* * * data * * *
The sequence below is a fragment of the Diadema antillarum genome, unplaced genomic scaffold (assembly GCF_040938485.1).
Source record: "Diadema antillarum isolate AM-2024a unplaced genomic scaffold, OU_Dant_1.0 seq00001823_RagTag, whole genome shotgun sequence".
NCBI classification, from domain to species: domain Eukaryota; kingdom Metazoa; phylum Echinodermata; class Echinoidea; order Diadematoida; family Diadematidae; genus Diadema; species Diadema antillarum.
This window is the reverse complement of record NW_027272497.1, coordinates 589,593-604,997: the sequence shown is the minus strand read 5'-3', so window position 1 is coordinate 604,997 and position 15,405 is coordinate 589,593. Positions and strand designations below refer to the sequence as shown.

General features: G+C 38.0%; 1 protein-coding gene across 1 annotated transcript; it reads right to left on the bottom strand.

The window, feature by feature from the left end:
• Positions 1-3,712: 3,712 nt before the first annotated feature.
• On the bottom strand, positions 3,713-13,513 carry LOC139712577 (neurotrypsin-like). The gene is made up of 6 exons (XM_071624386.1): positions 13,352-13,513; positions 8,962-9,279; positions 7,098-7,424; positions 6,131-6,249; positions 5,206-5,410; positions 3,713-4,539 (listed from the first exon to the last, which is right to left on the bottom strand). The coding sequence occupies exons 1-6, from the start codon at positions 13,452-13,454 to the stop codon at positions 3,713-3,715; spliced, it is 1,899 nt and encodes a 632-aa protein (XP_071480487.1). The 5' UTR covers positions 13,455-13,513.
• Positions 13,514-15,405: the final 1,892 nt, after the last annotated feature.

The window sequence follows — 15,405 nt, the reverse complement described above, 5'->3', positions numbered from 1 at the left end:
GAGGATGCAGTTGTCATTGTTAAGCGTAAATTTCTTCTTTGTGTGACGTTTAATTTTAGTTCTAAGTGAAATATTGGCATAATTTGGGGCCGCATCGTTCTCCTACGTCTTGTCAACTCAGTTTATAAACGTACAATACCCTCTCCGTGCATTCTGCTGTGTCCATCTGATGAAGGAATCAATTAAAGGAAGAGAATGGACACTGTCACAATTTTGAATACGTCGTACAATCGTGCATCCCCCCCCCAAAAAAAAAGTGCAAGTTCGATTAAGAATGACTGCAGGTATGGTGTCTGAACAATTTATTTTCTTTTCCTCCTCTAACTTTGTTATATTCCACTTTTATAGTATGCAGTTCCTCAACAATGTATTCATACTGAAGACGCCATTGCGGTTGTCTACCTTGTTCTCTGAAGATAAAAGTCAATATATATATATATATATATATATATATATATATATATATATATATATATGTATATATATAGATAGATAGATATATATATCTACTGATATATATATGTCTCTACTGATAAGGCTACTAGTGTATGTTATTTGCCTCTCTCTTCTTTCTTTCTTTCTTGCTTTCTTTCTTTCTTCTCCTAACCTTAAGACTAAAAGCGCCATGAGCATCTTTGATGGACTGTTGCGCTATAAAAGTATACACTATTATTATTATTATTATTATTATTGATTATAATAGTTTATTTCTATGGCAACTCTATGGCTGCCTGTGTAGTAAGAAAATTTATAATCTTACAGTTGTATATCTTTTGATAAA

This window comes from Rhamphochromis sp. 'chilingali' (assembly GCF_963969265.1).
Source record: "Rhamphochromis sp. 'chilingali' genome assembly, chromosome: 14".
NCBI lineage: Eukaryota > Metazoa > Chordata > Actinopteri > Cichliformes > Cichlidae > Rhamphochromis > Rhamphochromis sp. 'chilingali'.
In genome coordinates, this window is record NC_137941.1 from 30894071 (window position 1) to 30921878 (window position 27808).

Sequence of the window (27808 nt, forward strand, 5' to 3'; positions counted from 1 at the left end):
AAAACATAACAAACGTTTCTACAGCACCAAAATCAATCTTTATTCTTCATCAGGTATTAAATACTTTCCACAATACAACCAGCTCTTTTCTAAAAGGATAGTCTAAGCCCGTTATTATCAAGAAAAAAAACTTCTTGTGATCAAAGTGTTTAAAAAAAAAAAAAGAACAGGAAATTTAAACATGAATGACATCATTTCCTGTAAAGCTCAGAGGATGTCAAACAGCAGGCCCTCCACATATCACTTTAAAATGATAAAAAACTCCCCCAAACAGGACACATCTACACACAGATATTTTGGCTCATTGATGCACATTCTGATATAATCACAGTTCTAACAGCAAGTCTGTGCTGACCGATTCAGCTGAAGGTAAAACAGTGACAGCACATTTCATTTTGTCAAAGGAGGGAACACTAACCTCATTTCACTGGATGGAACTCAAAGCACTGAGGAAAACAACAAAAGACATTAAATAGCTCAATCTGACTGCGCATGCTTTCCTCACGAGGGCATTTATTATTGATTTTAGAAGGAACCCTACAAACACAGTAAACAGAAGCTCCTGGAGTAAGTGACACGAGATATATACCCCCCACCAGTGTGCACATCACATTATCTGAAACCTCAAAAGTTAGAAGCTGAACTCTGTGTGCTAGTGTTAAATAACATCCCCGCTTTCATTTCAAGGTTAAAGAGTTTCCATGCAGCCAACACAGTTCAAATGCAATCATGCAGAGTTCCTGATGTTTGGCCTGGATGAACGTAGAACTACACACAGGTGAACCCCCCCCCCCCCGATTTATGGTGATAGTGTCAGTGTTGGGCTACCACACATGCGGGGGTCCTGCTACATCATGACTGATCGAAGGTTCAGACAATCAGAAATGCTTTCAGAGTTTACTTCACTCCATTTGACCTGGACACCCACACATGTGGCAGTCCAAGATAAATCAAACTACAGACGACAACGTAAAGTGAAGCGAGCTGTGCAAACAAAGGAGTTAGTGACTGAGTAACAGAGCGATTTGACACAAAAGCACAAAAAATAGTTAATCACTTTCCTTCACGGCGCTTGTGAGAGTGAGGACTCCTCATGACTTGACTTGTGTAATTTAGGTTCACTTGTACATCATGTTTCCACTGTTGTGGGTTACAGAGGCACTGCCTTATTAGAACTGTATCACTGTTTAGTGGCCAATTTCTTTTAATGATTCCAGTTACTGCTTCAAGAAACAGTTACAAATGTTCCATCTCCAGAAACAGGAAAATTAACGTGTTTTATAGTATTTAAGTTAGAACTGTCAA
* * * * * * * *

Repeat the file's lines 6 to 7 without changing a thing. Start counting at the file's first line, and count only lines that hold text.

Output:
The window, feature by feature from the left end:
• Positions 1-3,712: 3,712 nt before the first annotated feature.